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Heavy screen time could be changing your eyes

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Published: Jan. 27, 2022 at 7:03 AM EST|Updated: Jan. 27, 2022 at 7:06 AM EST
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COLUMBIA, S.C. (WIS) - For years, parents have put restrictions on screen time for children in an effort to increase physical activity and socialization.

However, for the greater part of the past two years, we’ve undoubtedly had to spend more time on screens as a result of the pandemic.

Now, doctors are discovering the increase in screen time is affecting several areas of our lives, including how well we see them.

“It’s so important that we have good vision,” explains Dr. Earl Loftis, “but we also kind of overuse our eyes now.”

Dr. Loftis has been an optometrist in the Midlands for over four decades.

He’s seen just about everything when it comes to your eyes, but he’s never seen so many people struggling with the same issue.

“Near-sightedness is at epidemic levels, particularly in Asian countries, and it’s 100-percent related to iPhones, iPads, computers,” says Dr. Loftis.

A largely unrecognized epidemic happening across the globe. More and more people are being diagnosed with myopia, also known as near-sightedness, in which you can see up close clearly, but have trouble seeing far away.

“When I first got out of practice, Myopia was not that big of a deal,” says Dr. Loftis, “About 17 percent of the market was near-sighted. Now, I read a statistic last night and it’s over 50 percent in America, it’s over 80 percent in China.”

In fact, the American Academy of Ophthalmology (AAO) predicts half the world’s population could be myopic by 2050.

According to a study published in the Lancet Digital Health, high levels of smart device screen time among kids and young adults is associated with around 30 percent higher risk of myopia. When combined with excessive computer use, the risk rose to around 80 percent.

While myopia can be genetic, it can also be caused by environment.

Consider our environment for the past two years – schools shifting online, work going remote – it meant more time on screens, resulting in perhaps an unexpected pandemic side effect.

“Our peripheral vision is beginning to lose its focus because we’re getting honed in on this small area that we see and we’re not allowing our eyes to relax,” Dr. Loftis explains. “And it’s really and truly creating a basic change in your eyes where your muscles get so bound and tight that it makes your eyeball stretch a little bit and when it stretches you become nearsighted.”

The AAO says myopia that begins in early childhood can often worsen over time. If changes become too extreme, it can be hard to correct with glasses or contacts and lead to vision-changing conditions.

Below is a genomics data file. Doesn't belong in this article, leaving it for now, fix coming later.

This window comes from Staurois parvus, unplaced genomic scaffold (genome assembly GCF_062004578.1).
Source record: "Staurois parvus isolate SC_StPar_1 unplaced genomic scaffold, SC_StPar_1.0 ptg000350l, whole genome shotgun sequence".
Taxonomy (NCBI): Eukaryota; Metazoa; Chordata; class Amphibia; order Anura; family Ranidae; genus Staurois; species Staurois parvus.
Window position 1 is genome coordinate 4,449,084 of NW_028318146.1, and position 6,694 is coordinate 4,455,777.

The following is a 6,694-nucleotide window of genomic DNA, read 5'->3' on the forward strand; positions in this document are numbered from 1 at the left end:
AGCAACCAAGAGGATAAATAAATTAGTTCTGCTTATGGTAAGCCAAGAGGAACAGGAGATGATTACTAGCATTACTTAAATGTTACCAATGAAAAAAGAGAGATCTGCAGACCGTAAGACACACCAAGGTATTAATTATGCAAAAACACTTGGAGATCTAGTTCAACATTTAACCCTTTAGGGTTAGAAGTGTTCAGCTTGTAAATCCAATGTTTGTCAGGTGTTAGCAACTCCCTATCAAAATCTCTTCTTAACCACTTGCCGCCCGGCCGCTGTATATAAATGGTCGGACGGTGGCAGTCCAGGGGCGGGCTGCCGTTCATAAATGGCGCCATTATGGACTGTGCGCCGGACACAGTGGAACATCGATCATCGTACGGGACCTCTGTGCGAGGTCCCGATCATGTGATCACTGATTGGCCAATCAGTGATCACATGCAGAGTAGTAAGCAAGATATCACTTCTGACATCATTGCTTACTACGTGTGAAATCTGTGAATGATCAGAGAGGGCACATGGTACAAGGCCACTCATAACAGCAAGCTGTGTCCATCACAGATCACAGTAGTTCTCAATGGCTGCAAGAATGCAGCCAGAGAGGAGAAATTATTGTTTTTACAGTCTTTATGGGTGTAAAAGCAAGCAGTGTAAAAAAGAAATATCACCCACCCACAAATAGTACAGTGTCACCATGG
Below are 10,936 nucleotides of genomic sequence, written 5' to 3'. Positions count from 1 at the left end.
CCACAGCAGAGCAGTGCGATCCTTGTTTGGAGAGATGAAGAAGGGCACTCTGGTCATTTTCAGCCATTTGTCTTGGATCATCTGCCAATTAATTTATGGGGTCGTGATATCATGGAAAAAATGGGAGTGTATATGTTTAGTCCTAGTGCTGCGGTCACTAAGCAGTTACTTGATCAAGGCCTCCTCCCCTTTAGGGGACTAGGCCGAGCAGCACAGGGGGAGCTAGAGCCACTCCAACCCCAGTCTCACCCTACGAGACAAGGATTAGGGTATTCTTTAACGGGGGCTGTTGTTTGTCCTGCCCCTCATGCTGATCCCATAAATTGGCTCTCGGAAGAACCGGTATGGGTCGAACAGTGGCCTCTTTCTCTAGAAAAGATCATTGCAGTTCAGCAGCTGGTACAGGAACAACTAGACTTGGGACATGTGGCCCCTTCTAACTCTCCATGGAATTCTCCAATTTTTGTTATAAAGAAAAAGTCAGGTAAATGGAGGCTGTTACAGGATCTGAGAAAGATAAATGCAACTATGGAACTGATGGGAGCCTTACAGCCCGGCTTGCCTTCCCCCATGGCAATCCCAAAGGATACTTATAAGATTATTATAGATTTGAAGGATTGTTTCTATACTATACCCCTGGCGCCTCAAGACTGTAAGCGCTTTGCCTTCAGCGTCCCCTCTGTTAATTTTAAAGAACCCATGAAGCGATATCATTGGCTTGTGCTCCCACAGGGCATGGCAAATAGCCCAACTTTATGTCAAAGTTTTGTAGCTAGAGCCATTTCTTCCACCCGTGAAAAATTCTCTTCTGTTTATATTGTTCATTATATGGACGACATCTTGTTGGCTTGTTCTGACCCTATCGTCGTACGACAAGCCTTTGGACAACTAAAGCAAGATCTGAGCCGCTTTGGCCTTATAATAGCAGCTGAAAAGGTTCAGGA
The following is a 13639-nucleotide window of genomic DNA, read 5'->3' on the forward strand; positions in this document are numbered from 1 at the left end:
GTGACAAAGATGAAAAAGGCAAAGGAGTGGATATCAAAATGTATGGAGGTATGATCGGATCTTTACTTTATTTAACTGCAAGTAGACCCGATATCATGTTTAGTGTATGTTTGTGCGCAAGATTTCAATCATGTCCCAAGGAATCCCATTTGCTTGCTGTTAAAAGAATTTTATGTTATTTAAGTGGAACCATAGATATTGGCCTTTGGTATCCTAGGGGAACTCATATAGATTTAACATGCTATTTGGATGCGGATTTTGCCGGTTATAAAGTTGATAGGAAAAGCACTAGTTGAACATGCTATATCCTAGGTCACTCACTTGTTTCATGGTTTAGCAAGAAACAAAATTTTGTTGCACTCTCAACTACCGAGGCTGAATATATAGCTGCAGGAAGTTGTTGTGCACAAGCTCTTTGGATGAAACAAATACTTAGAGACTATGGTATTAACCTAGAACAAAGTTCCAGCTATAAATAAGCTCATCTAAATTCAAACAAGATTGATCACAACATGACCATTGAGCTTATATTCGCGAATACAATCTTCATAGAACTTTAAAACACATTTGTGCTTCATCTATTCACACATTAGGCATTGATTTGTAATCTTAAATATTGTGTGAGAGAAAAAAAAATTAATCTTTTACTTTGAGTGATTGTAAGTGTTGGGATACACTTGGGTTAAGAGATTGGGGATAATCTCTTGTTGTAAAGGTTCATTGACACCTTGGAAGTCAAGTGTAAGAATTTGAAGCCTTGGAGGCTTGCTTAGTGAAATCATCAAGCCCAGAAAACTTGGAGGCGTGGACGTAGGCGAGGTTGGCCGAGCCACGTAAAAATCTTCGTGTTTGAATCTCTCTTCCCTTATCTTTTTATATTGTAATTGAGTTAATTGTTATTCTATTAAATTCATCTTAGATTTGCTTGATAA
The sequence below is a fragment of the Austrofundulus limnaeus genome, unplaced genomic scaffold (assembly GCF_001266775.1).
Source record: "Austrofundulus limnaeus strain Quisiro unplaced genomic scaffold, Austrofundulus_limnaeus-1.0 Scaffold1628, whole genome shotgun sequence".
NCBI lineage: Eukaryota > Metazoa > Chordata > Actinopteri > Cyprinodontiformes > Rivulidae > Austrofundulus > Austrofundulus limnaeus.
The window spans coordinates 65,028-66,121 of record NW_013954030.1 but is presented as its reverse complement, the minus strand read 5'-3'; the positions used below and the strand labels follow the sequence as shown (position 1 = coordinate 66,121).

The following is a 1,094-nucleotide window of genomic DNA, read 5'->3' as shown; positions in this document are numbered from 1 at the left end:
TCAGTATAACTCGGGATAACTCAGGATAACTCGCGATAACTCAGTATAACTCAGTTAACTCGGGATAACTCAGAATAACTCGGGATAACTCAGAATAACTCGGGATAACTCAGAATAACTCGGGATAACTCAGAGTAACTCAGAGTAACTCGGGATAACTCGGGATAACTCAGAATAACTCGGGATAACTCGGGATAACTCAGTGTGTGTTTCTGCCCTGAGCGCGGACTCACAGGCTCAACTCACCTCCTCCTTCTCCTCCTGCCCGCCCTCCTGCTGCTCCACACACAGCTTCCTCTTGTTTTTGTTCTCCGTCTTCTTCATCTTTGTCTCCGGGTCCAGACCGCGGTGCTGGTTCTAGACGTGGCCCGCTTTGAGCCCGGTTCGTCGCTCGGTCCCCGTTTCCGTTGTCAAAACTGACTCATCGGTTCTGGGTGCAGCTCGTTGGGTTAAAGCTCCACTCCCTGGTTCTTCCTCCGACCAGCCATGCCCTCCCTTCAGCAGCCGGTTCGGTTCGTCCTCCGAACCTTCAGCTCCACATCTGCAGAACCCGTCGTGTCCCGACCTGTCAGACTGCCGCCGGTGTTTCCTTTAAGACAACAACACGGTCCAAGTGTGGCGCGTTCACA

So, how can you help your eyes?

Dr. Loftis says it’s as easy as getting outside.

“What we need is relaxation of the muscle, " explains Dr. Loftis, “The way the eyes work, when we look far away we relax and when we look up close we focus”

Dr. Loftis explains if you were outside, looking into a field or your backyard, your eyes would be focused on infinity and totally relax.

Aside from your eyes, there are some other benefits to getting outside, especially during the pandemic.

“Time outdoors was linked to lower levels of depression while time on screens was linked to higher levels of depression so getting out in nature is really important,” explains Dr. Edmond Bowers.

Dr. Bowers is an associate professor at Clemson University. He studies how things such as nature and technology can be leveraged to promote positive and healthy development among young people.

“In our study, we found the same thing, its people that are marginalized offline are the ones that are mostly online and not getting time outdoors. And time outdoors is really key because it’s linked to positive youth development,” says Dr. Bowers.

While understanding the importance of nature-based activities, Dr. Bowers says it’s unrealistic to think kids won’t be on screens.

“It’s a ubiquitous part of development and you’re not going to get around getting kids off screens or away from screens, so it’s the idea of how do you leverage screens for positive outcomes.”

Dr. Bowers says engaged and positive parenting and peer relationships will leave to more positive and engaged screen users.

Along with limiting screen time when possible and encouraging outdoor play, experts say parents and teachers can remind kids to take a 20-second break from closeup work, every 20 minutes. Setting a timer will remind you and your kid.

Additionally, keeping digital media as far away from the face as possible –at least 18 to 24 inches.

Dr. Loftis says he also believes when you hand a child a device, you ought to be handing them a pair of glasses with blue light protection. Make sure you get the blue light glasses from a trusted source, as many retailers, especially online, don’t block the percentage of blue light necessary to protect your eye.

Lastly, Dr. Bowers says the types of activities kids engage with online are important factors to consider. He says screen time activities may sometimes help achieve developmental tasks like strengthening peer relationships, building competence and confidence and identitying formation. Dr. Bowers says support these types of positive activities compared to mindless scrolling on social media.

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